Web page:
Psoriasis is a chronic, inflammatory skin problem. It can be initiated by certain environmental triggers or due to a genetic predisposition for psoriasis. The disease produces plaques of thickened and scaling skin mostly on elbows, knees, and scalp. It is considered an incurable, chronic inflammatory skin condition.
Psoriasis symptoms differ in persons and also vary based on the type of psoriasis. Not every person experiences all and same symptoms. The most common symptoms of psoriasis are red, raised, and inflamed patches of skin. Scales (plaques) form on the patches. Dry skin that easily cracks and painful, swollen joints are other signs of psoriasis.
Your doctor can diagnose psoriasis by doing a physical examination and reviewing your medical history. Sometimes, skin biopsy can be required. The purpose of psoriasis treatment is to reduce skin inflammation. Treatments include tropical options, medication, and light therapy. Sometimes, merely the use of creams and ointments can treat mild symptoms of psoriasis.
Many people can’t recognize the difference between psoriasis and eczema (also called atopic dermatitis). The treatment of psoriasis or eczema depends on recognizing the patch of skin that’s inflamed, reddish, or peeling as one of the characteristic symptoms of these conditions. Both of them have similar symptoms, but there are ways to differentiate them apart.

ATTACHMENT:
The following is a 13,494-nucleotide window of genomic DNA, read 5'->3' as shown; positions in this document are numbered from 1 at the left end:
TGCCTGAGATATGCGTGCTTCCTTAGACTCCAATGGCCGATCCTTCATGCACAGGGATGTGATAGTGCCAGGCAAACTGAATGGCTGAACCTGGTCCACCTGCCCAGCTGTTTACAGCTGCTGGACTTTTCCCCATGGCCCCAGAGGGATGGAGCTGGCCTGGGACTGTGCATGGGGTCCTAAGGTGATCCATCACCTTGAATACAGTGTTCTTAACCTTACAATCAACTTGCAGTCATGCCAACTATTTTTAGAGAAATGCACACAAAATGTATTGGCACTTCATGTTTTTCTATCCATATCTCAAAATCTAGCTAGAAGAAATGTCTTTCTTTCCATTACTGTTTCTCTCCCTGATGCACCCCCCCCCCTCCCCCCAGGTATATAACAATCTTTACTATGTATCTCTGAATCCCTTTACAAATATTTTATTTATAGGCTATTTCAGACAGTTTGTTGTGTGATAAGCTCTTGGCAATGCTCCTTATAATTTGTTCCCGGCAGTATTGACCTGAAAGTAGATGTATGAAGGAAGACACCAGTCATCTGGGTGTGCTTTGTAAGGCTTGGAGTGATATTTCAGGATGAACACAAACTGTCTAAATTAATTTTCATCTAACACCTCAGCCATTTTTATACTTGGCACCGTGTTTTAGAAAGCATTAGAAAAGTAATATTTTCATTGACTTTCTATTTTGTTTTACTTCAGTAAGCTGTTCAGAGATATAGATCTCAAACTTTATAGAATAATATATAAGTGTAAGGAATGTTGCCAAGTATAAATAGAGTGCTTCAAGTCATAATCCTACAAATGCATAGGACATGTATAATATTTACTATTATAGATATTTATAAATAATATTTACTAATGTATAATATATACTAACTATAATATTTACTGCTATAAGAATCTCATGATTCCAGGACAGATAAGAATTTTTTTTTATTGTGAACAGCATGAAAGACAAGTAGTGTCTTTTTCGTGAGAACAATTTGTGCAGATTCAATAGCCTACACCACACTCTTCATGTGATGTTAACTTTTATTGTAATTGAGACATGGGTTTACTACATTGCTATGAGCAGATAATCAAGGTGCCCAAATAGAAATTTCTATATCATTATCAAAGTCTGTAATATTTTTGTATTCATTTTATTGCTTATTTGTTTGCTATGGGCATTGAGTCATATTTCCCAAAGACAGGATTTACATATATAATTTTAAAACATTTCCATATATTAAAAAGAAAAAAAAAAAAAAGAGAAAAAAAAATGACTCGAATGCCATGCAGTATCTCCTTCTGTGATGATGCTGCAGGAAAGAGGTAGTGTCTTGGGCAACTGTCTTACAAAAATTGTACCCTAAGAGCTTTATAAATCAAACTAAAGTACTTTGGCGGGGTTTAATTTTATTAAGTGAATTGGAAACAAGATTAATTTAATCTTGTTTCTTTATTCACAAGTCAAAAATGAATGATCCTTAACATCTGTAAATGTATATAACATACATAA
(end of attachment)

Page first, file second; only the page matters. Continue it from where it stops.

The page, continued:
You are at a greater risk of developing certain diseases if you have psoriasis. A common complication of psoriasis is psoriatic arthritis. It can cause joint pains and loss of function in some joints. People with severe form of psoriasis are likely to develop obesity, type 2 diabetes, hypertension, and many more diseases.
The exact cause of psoriasis is not completely clear. Scientists believe that the disease is related to problems with our immune system. If you have psoriasis, the T cells in your body attack healthy skin cells by mistake. This triggers increased production of healthy skin cells that travel into the body causing psoriasis symptoms.